For Guitar Welch's "Electric Chair Blues", his playing position/tuning was Spanish tuning.  Probably the biggest give-away of the tuning being Spanish rather than A position in standard tuning is his V7 chord at :29--32, where he has a pick-up slide into the third of the I chord, landing on the root of the V7 chord on the downbeat of the ninth bar, and voicing the chord on the three strings above that 5-b7-R.  In Spanish, that V7 voicing ends up being 0-2-1-0, moving from the fourth string to the first string.  In A in standard tuning, the same sound would be fretted at 2-4-3-0 on the same strings, certainly not an impossible fingering, but at the same time a non-intuitive one.  And if you're playing in A in standard tuning, the natural thing for your V7 chord would be to voice the E7 chord with its third played at the first fret of the third string.

Dr. Harry Oster certainly found some wonderful musicians among the inmates at Angola Penitentiary when he recorded there in the late '50s and early '60s.  Hogman Maxey doesn't have that many titles available, but everything he did record has killer time, really outstanding, and Guitar Welch was similarly a strong player, and perhaps a bit more versatile than Maxey, at least on the basis of the recorded evidence.  I suspect Dr. Oster had something of the personal qualities of George Mitchell--they both seemed to elicit such strong takes  from the musicians they recorded.  And I suppose they didn't release the weaker takes.

Thanks to the people who posted answers to the puzzlers and I hope folks enjoyed the songs.  I'll look for some other songs to post as puzzlers soon.
All best,
Johnm

Online Johnm

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Re: Miller's Breakdown
« Reply #2154 on: June 25, 2020, 05:32:10 PM »
Hi all,
I just found two tunes by an artist I really like who didn't have many titles released, so I thought I'd put them in a puzzler.  The musician is David Wylie.  He recorded a couple of titles around 1950 for Regal.  The first song is "You're Gonna Weep And Moan", and here it is:



The questions on David Wylie's "You're Gonna Weep And Moan" are:
   * What playing position/tuning did he use to play the song?
   * From what song did he copy the little bass run lick that plays a couple of times in the course of his rendition, and what was the playing position/tuning of that source performance?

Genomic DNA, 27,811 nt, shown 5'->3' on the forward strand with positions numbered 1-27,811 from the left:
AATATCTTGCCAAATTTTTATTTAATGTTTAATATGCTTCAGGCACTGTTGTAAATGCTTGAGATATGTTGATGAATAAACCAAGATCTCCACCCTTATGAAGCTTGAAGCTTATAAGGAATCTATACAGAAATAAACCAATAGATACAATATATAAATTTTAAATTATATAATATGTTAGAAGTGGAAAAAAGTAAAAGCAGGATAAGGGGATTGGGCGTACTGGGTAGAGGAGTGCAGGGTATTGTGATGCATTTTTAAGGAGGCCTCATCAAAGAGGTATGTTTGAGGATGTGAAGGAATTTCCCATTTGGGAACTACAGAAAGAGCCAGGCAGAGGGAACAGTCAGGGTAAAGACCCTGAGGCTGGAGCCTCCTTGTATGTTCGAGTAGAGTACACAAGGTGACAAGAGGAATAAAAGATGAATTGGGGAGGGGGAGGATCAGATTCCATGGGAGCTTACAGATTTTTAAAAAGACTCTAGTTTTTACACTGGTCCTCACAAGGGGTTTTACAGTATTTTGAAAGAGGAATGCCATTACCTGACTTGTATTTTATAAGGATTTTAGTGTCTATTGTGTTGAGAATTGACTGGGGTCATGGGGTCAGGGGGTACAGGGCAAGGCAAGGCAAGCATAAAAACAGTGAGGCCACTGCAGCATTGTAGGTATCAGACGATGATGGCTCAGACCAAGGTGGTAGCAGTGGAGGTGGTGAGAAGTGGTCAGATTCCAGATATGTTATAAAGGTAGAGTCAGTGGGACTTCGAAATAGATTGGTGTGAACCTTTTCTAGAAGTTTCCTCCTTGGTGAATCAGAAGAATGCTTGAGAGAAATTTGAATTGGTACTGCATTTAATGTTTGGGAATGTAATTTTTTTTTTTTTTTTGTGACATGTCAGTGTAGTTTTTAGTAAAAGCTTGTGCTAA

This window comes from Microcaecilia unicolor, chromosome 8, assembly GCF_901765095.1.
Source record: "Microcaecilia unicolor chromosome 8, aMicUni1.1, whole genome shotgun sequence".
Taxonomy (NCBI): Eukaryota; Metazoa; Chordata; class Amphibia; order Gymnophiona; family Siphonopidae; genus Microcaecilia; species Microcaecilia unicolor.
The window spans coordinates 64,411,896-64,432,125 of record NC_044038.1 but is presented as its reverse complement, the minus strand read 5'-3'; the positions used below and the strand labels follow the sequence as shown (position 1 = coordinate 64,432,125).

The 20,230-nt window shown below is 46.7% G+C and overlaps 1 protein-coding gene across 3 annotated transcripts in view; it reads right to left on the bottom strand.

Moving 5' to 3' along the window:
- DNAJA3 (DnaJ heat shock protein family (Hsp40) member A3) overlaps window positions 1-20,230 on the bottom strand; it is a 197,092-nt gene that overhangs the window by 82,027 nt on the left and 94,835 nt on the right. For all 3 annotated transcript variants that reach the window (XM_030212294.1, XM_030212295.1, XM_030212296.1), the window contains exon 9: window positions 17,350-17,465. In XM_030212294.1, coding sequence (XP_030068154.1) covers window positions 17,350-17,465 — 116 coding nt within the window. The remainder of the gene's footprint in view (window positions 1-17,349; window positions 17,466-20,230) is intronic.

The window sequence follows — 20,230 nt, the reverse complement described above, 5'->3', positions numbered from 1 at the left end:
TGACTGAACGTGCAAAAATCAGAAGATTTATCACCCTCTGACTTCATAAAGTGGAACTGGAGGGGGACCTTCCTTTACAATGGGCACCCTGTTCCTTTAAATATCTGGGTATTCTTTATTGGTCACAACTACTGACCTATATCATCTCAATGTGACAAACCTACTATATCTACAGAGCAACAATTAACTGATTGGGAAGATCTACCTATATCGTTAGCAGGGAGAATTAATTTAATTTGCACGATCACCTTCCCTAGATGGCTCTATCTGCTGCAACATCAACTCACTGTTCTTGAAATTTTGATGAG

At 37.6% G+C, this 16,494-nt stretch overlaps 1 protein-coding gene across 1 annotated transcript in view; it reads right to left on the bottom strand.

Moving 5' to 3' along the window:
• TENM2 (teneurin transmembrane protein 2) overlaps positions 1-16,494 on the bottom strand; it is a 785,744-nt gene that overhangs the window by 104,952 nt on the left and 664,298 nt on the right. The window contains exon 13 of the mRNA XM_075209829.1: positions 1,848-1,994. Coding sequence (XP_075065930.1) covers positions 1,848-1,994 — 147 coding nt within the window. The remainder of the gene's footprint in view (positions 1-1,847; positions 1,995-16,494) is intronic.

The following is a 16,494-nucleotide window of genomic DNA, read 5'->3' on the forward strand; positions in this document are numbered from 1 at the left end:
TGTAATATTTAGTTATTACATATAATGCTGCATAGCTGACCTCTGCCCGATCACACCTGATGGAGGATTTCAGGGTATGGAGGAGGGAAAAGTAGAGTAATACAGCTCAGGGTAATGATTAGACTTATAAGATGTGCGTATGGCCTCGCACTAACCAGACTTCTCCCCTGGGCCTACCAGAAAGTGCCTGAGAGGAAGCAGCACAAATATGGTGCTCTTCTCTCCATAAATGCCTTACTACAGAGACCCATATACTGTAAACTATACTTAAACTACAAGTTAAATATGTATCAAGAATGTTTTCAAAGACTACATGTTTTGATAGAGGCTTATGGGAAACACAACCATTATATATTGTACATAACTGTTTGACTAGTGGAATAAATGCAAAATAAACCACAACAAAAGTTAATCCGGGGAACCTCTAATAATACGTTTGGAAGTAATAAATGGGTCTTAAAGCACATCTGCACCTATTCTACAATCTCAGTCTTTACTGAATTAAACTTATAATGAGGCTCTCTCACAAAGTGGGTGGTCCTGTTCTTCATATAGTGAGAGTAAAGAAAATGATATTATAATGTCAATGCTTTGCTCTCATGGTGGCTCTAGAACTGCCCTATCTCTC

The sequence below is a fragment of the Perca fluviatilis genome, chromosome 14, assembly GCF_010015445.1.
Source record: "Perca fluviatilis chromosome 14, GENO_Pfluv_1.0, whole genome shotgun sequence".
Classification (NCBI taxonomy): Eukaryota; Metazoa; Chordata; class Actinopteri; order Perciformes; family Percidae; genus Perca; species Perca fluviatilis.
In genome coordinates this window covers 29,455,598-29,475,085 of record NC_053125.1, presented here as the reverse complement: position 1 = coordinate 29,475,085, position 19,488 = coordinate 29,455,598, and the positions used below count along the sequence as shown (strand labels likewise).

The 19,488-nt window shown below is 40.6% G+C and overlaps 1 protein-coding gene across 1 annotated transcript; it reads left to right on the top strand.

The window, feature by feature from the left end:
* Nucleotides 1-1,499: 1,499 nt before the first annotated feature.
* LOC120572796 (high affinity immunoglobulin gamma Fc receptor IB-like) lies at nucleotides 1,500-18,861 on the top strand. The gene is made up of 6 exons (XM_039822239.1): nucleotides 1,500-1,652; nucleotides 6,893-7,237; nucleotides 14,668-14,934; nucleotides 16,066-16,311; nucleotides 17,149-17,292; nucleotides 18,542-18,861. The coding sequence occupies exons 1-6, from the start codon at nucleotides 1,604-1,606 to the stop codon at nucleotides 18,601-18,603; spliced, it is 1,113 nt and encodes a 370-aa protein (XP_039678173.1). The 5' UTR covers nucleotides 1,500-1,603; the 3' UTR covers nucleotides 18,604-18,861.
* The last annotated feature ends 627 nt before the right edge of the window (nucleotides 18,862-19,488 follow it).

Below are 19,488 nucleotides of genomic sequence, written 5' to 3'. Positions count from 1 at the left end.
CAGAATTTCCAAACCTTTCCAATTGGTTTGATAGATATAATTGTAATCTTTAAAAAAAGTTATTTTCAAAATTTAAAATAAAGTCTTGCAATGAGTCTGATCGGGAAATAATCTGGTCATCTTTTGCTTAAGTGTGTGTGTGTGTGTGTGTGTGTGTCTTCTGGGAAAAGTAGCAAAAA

The second song, also by David Wylie, is "Baby, You Don't Mean Me No Good".  Here it is:



The question on David Wylie's "Baby, You Don't Mean Me No Good" are:
   *  What playing position/tuning did David Wylie use to play the song?

Please use only your ears and your guitars to come up with your answers, and please don't post any answers before 8:00 AM your time on Monday, June 29.  Thanks for participating and I hope you enjoy the songs.

All best,
Johnm

 

Offline blueshome

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Re: Miller's Breakdown
« Reply #2155 on: June 29, 2020, 07:17:57 AM »
Ill take a punt,
C standard for both.
The run from JLHs Crawling Kingsnake was originally played out of Spanish tuning

Offline Prof Scratchy

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Re: Miller's Breakdown
« Reply #2156 on: June 29, 2020, 12:47:55 PM »
I think both performances are in A standard capoed at the third fret, sounding in C. The bass run sounds like John Lee Hooker, as blueshome says.

Offline Forgetful Jones

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Re: Miller's Breakdown
« Reply #2157 on: June 29, 2020, 04:44:47 PM »
Good songs. I've never heard of David Wylie before.

I think both tunes are in standard tuning, A position capo'd up a bit.

The bass run lick comes from John Lee Hooker's Hobo Blues, which is in Spanish tuning.

Offline Old Man Ned

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Re: Miller's Breakdown
« Reply #2158 on: June 30, 2020, 01:26:29 PM »
Never heard of Davis Wylie before and loving these tunes. I agree, I'm hearing both of these in A standard capoed at the 3rd, assuming he's tuned to pitch. Also, hearing John Lee Hooker for the bass run, though it's not coming to mind, which tune.

All the best,
Ned

Offline rein

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Re: Miller's Breakdown
« Reply #2159 on: June 30, 2020, 02:44:05 PM »
I think the first one is in A, with the bass run of Hobo Blues (though I think John Lee Hooker also used it on some other songs). The second sounds to me more like it is in Spanish.